Court extends arrest of cult leader who imprisoned dozens

Leader of Jerusalem cult held 50 women as well as many children against their will in abusive conditions.

Arutz Sheva Staff,

Conditions of slavery
Conditions of slavery
Police spokesperson

The court decided Monday afternoon to extend the remand of the leader of a cult in which dozens of women and children were held against their will in Jerusalem. The remand was extended for one week.

Ten people were arrested in a raid on the cult's compound Monday morning, including a 60-year-old man who ran the school located on the premises, along with nine female suspects.

Authorities suspect the school, which operated as a separate and tightly knit-community, was in practice a cult which used coercion and abuse to force dozens of women and children to remain there against their will.

The case began with reports reached by the Jerusalem District's Fraud and Economic Crime Unit of abuses committed at the compound.

Over the past two months, police investigators have gathered evidence against the central suspect, the leader of the community. The prosecutor's civilian investigation has also progressed. Roughly 50 women and a number of children were held at the compound in crowded and poorly maintained facilities.

The investigation found that the main suspect used force and various punishments to coerce members to remain a part of the community, compelling them to work while pocketing the money they earned.

Former MK Dr Aliza Lavi, who has been pushing for an investigation of the school for years, welcomed the arrest of the head of the cult.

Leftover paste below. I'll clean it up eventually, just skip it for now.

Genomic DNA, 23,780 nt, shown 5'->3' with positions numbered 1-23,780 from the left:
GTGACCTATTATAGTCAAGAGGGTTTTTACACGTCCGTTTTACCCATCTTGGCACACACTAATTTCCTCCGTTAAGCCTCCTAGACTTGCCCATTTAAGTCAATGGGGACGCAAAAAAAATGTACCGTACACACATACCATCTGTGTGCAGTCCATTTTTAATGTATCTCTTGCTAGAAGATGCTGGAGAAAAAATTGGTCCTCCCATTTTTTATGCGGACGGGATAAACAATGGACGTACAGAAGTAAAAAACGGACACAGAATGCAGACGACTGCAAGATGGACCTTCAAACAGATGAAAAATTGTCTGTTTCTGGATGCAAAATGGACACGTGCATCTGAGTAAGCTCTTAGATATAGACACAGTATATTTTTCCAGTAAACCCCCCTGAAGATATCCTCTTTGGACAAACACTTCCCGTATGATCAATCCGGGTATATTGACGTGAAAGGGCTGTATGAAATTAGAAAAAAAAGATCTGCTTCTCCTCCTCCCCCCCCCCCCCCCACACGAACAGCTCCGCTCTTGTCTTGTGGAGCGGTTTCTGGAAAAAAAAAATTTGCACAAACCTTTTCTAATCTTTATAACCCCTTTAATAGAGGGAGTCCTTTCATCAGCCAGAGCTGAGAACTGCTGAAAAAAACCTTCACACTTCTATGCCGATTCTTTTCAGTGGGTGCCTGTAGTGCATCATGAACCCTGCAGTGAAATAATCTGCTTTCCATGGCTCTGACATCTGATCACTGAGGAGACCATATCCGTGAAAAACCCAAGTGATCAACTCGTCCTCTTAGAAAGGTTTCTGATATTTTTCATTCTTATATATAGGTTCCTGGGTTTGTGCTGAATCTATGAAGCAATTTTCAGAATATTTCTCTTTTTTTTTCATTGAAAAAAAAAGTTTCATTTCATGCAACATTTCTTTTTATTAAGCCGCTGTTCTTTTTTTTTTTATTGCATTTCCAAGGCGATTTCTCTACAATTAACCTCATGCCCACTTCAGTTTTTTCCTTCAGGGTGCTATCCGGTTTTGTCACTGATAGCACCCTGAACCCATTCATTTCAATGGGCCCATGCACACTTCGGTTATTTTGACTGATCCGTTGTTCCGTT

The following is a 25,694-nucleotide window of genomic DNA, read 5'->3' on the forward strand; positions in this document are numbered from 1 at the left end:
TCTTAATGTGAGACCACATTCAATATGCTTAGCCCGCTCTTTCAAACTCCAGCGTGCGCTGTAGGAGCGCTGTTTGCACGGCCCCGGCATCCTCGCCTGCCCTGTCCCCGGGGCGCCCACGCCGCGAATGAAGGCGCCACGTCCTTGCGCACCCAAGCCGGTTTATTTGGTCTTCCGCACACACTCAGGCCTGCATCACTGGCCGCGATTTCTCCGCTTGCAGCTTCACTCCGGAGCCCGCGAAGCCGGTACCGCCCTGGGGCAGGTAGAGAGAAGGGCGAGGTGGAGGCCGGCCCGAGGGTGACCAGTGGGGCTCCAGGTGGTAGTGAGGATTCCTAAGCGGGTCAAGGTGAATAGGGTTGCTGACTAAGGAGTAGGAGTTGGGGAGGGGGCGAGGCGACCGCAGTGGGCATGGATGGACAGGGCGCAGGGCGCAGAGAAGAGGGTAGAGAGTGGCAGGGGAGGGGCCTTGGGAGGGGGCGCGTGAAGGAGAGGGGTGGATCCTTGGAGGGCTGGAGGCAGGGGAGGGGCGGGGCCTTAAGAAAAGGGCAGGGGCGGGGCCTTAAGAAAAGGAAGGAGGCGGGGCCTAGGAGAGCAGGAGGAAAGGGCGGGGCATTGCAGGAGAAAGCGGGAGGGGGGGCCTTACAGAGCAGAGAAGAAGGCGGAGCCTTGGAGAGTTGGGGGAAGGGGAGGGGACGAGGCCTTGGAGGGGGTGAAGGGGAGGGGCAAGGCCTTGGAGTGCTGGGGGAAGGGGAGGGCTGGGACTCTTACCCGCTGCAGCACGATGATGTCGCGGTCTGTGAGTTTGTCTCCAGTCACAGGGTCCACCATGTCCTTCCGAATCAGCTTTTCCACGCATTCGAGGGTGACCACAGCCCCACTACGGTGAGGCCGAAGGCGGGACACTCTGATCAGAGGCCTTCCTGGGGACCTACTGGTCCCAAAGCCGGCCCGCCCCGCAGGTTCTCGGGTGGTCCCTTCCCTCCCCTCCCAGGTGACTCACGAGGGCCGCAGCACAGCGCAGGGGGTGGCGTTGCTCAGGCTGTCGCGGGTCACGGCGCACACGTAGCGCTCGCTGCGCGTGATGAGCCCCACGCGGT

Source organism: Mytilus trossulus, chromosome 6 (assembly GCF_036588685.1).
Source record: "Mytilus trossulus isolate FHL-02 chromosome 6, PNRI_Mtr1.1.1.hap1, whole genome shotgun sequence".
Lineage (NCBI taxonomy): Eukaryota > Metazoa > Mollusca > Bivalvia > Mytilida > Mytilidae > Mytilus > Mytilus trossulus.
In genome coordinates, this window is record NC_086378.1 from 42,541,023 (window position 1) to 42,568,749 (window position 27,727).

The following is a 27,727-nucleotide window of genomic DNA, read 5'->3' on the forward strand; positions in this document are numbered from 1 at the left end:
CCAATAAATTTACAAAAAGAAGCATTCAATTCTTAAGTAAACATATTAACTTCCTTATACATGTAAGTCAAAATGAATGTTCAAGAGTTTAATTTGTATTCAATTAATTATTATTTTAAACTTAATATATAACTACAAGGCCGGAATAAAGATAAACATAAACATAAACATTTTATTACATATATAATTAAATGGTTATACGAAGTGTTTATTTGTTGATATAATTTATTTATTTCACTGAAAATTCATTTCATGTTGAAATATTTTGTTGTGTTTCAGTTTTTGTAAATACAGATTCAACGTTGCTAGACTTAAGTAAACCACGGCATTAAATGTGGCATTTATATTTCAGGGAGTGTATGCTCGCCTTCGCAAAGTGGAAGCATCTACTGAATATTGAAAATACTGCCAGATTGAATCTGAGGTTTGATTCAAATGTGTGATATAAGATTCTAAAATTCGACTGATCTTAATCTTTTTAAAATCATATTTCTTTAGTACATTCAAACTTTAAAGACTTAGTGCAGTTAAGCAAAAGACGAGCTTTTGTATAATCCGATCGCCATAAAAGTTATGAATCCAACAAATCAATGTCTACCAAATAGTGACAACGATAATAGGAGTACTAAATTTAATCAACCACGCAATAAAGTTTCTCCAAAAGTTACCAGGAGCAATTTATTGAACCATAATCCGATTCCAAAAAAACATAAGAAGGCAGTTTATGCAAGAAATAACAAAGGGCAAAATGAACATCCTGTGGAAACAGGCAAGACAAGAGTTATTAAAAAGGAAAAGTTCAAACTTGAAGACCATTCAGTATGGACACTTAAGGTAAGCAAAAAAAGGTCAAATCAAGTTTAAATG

"As early as 2015, I was alerted by testimonials from parents who came to me. And following my request, a surprise review was carried out at the Midrasha, where serious findings were discovered and a warrant was placed on the scene and detention headed. Unfortunately, he was released shortly afterwards and continued his acts," Lavi noted.

"I hope this time the investigation will be complete and the place will be closed immediately. I urge the Ministry of Social Affairs and the authorities to help them, and to help those who have sufferedbut showed courage and exposed the atrocities that have occurred, and to support the women who have lived there, and to help them return to their families lead a healthy life," she added.

According to her, "There is no anti-cult law in Israel, and the measures to eradicate this phenomenon are few. I call on the Minister of Justice to take all measures available to eradicate the phenomenon."




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